Word Circuits


Forepaper by Lawrence James Clark
for Messenger Morphs the Media 99

After several years of writing, reading, and introducing college students to hypertext fiction and poetry, I have found one of my biggest challenges to be trying to convince students that I am not punishing them by assigning hypertext works as course readings, and that they can indeed find some sort of aesthetic pleasure in reading these works.  I have found three major hindrances to readers' enjoyment of hypertext fiction: the (typical) lack of closure, frustration with non-linear narrative, and navigational issues.

  • Closure (or lack thereof)

Although a Gallup poll would probably find that the majority of the public is not even aware of the existence of hypertext fiction, those of us in the field know that it is far from new.  Michael Joyce's seminal work, afternoon, a story was first published over ten years ago, and since that time hundreds of works have been produced and released on disk, CD-ROM, and on the World Wide Web.  With the number of people using computers on a daily basis at home and work growing exponentially, and with the number of entertainment-oriented software products that currently grace the market, why has hypertext fiction not won the hearts and pocketbooks of millions?  Why is the major publisher of hypertext fiction still a small software company in Massachussetts rather than a major player such as W.W. Norton or Simon and Schuster?  Jay Bolter, in his 1993 keynote address to the 9th Conference on Computers and Writing, proposed a simple answer.  People need closure; we (the reading public) are brought up with the idea that every story has a beginning, middle and end.  Even though (or perhaps because) real life doesn't work that way, we search for and have been ingrained with tidy solutions from the time we are toddlers listening to fairy tales or grownups reading popular novels or watching situation comedies in which everything is solved in a span of 26 minutes.  While the typical reader of a hypertext work is perhaps more sophisticated and more willing to "play" or take risks with the narrative structure, the size of that audience is unlikely to reach that of, say, the latest John Grisham novel.  Even those of us who hold a valid academic interest in reading and writing about these works often grumble amongst ourselves about the lack of pleasure often associated with "reading" them.  Jane Yellowlees Douglass, for example, took 2 years to read afternoon and finally found the "key" writing space which gave her a sense closure and a feeling that she understood the work--is it realistic to expect the average (or ven above average) reader to devote this amount of time to a single work?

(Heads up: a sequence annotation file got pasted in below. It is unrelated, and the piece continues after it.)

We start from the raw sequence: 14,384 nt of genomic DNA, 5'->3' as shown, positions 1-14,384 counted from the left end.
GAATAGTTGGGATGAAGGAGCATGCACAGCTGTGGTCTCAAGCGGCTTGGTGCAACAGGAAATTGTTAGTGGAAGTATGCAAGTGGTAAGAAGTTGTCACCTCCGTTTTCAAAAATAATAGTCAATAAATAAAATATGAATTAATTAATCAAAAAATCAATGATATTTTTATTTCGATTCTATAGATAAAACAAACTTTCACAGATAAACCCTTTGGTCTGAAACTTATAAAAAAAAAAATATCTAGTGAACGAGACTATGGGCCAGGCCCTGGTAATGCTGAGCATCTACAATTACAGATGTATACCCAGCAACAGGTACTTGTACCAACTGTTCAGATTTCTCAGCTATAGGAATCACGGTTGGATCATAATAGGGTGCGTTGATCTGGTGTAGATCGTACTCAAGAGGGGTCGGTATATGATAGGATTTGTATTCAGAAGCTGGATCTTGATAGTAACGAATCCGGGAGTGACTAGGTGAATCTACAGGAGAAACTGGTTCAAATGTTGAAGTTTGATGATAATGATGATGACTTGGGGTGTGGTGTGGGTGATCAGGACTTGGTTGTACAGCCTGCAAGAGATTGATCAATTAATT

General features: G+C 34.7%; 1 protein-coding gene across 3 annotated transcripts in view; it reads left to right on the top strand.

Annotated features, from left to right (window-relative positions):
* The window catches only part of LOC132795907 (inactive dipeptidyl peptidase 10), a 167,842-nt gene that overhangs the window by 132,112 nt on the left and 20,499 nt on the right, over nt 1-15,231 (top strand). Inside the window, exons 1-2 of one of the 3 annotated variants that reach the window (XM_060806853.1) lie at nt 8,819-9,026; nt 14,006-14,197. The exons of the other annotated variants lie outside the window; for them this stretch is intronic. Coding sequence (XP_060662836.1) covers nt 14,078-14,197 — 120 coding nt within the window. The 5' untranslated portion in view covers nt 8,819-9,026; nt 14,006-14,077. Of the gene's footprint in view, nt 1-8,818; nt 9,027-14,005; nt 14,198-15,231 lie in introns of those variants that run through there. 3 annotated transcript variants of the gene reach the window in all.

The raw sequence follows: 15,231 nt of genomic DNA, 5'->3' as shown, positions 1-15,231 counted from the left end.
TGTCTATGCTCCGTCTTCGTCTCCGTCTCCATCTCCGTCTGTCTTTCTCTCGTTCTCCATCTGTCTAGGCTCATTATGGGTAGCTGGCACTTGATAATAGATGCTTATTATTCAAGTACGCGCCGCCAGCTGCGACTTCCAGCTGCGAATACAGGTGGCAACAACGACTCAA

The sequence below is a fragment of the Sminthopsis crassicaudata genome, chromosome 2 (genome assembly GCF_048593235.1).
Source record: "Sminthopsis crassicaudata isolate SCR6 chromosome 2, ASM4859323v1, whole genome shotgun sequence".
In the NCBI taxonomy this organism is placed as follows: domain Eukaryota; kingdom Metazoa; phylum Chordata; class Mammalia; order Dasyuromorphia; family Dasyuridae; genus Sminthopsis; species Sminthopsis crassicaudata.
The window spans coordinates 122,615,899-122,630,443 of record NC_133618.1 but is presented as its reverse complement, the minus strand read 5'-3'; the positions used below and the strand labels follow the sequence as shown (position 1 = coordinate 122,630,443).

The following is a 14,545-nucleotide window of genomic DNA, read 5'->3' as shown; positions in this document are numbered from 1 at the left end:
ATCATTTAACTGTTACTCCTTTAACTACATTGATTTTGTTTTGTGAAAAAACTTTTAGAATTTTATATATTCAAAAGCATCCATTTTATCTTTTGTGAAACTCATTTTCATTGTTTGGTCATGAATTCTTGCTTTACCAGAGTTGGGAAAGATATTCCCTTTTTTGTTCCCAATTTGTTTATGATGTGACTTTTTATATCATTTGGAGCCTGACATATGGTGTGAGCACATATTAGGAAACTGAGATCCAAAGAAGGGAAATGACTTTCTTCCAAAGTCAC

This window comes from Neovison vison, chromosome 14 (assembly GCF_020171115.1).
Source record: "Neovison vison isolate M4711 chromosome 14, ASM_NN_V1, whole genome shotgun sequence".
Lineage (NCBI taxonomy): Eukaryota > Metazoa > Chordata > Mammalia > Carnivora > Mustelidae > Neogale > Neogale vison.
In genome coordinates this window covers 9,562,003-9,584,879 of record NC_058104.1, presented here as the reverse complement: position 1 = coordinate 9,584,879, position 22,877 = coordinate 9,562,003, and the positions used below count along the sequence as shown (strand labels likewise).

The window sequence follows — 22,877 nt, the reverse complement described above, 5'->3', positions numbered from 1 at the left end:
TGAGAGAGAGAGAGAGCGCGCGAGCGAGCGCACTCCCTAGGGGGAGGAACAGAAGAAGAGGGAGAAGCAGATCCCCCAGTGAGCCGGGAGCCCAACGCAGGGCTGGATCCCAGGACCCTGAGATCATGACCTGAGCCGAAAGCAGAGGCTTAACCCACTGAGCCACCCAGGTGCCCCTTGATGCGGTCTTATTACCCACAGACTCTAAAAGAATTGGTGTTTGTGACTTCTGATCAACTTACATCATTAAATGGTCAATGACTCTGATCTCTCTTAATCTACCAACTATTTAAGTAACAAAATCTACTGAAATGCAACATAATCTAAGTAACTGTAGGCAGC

• Non-linear narrative:  can it be satisfying?

One of the chief characteristics of a hypertext work is its non-linear narrative structure.  This "problem," of course, is not unique to hypertext fiction, and has been a common complaint of unititiated readers who are first introduced to many forms of experimental fiction, such as the postmodern works of Thomas Pynchon.  This problem seems to be exhasperated, though, by the advent of hypertext authoring programs and those authors who experiment with the myriad possibilities they afford for providing multivocality, multiple plot "paths", etc.  Michael Joyce, in Of Two Minds and other writings, says that the answer to this problem is to educate readers so that they look to be satisfied by achieving a "sense of the whole" rather than simply a feeling that one has read all of the writing spaces (nodes) in a work.  This also provides a solution to the problem of having to spend months or years trying to read every single node of a work before reaching a point of "satisfaction."